James Frey's infuriating return to "Oprah"

The author explains the roots of his "Million Little Pieces" controversy -- and still doesn't get it

By Mary Elizabeth Williams

Senior Writer

Published May 16, 2011 10:30PM (EDT)

James Frey and Oprah Winfrey
James Frey and Oprah Winfrey

"I thought of it as a statement of defiance. I wrote it without any respect for what is fact, what is fiction." And that's how James Frey now describes the thinking that landed him in a big bucket of hot water in the first place.

In the pantheon of classic Oprah moments, there's the wagon of fat. There's Tom Cruise jumping around on the furniture like a man whose chamomile tea has not yet kicked in. There's the car giveaway, a moment that set off screams whose echoes are still circling the globe. And then there's Frey Day -- the classic 2006 confrontation between the queen of daytime and the man whose best-selling Oprah Book Club pick turned out to be more riddled with holes than SpongeBob SquarePants.

After anointing his harrowing memoir of addiction, "A Million Little Pieces," her book club selection back in 2005, the daytime queen was none too thrilled when the Smoking Gun  uncovered what it called "A Million Little Lies" in Frey's narrative, including his boasts about his criminal record. Though Frey initially brushed off the inconsistencies by saying the book reflected "the essential truth of my life," persistent nagging questions about his history and the characters in his book, including his tragic girlfriend "Lilly," kept arising. His publisher, Random House, had to hastily rebrand the work as fictionalized and Frey added an apologetic note to his readers. Worse for Frey, in January of 2006, was that he had to do the march of shame and come on "Oprah" for one of her most blistering hours ever aired.

"I think most of what they wrote was pretty accurate. Absolutely," he told her then, to which she icily replied, "OK." And when she grilled him about his drugged-out persona: "Did you cling to that image because that's how you wanted to see yourself? Or did you cling to that image because that would make a better book?" he cringed, "Probably both."  By the end of the hour, Frey had officially replaced Paris Hilton as most despised memoirist ever.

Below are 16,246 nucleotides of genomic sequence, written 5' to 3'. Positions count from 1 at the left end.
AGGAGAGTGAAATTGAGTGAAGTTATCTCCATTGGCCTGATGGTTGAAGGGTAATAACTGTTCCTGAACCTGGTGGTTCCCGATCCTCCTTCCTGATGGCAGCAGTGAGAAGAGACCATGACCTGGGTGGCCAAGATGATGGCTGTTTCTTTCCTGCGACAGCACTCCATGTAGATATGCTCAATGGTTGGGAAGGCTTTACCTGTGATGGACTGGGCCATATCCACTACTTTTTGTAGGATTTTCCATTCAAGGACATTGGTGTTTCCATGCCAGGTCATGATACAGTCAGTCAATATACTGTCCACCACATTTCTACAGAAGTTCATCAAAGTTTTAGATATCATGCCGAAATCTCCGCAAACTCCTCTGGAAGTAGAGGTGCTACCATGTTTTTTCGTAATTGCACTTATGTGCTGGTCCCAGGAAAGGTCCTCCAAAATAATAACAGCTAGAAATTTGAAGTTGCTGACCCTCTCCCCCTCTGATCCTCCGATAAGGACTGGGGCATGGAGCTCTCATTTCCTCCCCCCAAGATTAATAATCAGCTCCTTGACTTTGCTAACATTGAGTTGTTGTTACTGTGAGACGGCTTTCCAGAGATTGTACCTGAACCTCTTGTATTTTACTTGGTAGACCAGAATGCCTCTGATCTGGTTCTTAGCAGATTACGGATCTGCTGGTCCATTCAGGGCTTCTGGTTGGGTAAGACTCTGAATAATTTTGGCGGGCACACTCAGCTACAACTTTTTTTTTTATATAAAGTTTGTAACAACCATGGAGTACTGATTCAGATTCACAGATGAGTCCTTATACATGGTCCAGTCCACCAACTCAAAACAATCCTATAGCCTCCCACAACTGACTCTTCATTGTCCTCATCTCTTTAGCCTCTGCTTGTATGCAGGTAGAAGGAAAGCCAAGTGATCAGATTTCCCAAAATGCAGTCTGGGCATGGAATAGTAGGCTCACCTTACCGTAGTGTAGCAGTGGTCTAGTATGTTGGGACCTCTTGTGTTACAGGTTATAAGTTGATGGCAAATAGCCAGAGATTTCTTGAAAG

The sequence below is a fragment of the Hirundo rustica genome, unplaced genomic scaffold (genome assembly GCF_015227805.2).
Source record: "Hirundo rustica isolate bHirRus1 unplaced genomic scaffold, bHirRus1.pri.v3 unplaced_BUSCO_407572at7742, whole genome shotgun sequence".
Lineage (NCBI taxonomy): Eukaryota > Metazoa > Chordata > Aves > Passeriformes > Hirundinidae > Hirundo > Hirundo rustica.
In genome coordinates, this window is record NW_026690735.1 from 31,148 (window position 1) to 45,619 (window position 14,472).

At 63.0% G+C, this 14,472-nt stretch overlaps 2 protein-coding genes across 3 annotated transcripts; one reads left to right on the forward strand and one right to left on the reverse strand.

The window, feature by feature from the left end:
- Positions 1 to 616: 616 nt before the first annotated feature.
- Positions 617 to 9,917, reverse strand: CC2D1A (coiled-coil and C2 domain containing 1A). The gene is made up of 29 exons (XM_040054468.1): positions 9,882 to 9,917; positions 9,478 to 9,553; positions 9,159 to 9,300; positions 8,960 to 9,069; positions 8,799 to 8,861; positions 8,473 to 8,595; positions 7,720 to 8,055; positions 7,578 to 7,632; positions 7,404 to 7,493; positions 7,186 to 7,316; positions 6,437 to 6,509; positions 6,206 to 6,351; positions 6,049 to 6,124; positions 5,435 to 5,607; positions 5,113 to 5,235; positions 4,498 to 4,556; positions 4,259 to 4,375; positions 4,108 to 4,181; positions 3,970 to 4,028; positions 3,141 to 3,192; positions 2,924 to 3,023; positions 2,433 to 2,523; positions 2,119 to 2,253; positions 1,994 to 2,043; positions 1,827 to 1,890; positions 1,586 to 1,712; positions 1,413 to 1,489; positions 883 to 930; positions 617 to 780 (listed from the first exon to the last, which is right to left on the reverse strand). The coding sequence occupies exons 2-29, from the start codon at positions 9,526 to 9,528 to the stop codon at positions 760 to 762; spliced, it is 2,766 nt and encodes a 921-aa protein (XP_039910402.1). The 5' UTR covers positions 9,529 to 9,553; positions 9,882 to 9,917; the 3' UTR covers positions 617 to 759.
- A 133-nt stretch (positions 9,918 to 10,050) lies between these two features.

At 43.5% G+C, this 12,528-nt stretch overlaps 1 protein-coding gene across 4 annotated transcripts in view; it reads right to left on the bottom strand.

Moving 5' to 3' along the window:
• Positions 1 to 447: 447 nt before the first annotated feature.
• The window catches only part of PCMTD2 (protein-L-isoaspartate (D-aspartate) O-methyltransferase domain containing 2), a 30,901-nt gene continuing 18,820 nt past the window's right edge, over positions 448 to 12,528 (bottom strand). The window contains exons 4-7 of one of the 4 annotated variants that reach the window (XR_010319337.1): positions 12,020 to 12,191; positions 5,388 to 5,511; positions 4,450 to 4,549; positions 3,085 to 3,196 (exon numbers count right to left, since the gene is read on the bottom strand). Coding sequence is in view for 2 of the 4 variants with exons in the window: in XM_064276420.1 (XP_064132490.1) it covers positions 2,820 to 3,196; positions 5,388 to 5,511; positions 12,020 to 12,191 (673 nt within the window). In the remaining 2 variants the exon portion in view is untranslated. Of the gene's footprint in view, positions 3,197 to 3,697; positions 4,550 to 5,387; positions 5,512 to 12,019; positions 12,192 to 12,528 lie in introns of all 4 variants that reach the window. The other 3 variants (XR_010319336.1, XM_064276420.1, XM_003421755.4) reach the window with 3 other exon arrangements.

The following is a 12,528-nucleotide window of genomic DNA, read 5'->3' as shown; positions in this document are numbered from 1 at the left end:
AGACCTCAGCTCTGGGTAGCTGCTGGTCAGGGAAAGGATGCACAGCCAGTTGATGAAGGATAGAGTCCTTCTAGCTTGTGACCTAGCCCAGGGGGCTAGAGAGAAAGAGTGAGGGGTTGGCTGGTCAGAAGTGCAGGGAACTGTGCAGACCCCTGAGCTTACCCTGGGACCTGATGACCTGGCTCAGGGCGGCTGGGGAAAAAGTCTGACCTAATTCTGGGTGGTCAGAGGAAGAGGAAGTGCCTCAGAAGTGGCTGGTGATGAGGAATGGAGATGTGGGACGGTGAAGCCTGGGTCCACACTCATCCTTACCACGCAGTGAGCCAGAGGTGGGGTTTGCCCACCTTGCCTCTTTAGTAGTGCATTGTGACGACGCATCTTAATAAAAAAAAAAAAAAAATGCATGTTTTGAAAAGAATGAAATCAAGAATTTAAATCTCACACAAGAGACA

Yet two years later, it was Winfrey who was expressing contrition for her part in the fiasco, calling Frey to say, "I feel I owe you an apology." And on Monday, as part of the Most! Exciting! Finale! Month! Eveeeeeerrrrrrrr! the man who conned the Big O herself returned to face her scrutiny. In a subdued pretaped interview, free from the scorn of an audience that does not regard him as one its favorite things, Winfrey and Frey sat down to answer those lingering nagging questions, process their feelings, and let the healing begin.

It's clear that Frey, who has gone on to create terrible movies and the controversial, awful contracts-dispensing Full Fathom Five publishing house, has had his share of ups and downs over the past five years. On Monday afternoon's show, he described being pursued by the paparazzi and hit with lawsuits after his disgrace. And he affirmed one of the more fascinating aspects of the strange tale of his blockbuster pseudo memoir: that it had been originally pitched as a novel.